8. Good perspective on finding one’s place. Would be interested in your thoughts on how this sense of tribalness relates, however obliquely, to being liked within the workplace or without, for that matter.

    Being liked is often underestimated as a driver of life success.

    A bit of grist for your mill.

    1. Very apropos grist at that:). One can succeed if one is not liked but it takes an enormous force of will and capacity to endure.

  9. Spent yesterday afternoon talking to a colleague about this very thing. I have been in hog heaven the past 20 years working with my tribe: quirky academics who like nothing better than to bandy the words and debate the ideas. Previously, I worked in an environment where I knew I’d always be the outsider even when I became an insider for the kind of reasons you cite.

    Your mention of hinges in a retail setting makes me wonder if you once worked at Home Depot. ; )

  10. I tend to call ’em as I see ’em, which means I don’t do well in environments where I have to be guarded about my communication or where playing politics trumps just getting things done. Which has been just about every job I’ve had including this one. I’ve had to learn to adapt and self-edit, but the political nuances are still lost on me. I love the IT guys. It’s all about does this work or not and why. How can we make it work more efficiently? I sometimes wish they were the only people I had to deal with.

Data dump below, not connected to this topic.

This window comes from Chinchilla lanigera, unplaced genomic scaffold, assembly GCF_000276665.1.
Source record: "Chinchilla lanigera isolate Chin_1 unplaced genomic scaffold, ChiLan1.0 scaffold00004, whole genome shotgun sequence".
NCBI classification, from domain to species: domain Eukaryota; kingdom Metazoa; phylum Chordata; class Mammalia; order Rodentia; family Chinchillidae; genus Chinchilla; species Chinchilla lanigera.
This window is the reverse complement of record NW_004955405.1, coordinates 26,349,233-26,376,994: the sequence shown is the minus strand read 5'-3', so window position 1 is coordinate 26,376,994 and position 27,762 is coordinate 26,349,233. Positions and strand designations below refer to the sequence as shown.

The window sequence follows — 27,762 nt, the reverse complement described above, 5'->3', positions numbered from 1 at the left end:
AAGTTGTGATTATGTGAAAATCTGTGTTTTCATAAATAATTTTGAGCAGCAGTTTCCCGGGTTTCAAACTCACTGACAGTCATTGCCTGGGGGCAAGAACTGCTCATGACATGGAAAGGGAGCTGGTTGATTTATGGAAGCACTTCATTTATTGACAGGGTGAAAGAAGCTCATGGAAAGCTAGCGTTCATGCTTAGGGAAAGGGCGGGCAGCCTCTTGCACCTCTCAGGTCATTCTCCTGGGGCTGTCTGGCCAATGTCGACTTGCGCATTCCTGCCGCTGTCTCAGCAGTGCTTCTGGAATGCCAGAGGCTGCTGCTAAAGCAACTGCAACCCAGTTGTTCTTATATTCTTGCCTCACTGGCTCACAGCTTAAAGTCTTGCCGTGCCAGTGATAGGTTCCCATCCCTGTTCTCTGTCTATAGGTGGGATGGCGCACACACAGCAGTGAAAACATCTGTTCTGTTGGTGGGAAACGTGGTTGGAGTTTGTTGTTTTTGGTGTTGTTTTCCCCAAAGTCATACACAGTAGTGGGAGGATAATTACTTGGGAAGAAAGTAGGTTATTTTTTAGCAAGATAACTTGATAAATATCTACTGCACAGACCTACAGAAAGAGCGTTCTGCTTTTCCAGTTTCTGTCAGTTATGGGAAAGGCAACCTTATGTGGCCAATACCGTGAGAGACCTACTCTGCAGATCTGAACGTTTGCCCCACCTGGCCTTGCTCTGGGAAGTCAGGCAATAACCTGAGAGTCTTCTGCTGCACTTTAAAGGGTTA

11. You are so right Lisa and very thought provoking discussion. I find it extremely uncomfortable to be around people, whether it was when I worked, or now in a social setting, if I have to edit what I say. There is so much tension when you have to think “how will what I say be perceived” before you speak. I am all for finding your tribe and sticking with them.

  12. Absolutely! I currently work at a little company for/with long-time friends and it makes all the difference in the world – mutual respect, trust, caring, understanding, support, a lot of latitude in dealing with each others idiosyncrasies – bliss after years in a cold corporate climate watching my back where shareholder value was the primary focus rather than customer satisfaction. The 45+ minute commute one-way is so worth it. My tribe. Thanks for reminding me why I’m there.

  13. Yep, I’ve spent years working with manly lawyer men, the kind who brag “I’m so left brained that I have no right brain at all.” Cue the shriek of horror from me – I get along best with creatives and therapists. Hope to never work with manly lawyer or CFO men ever again…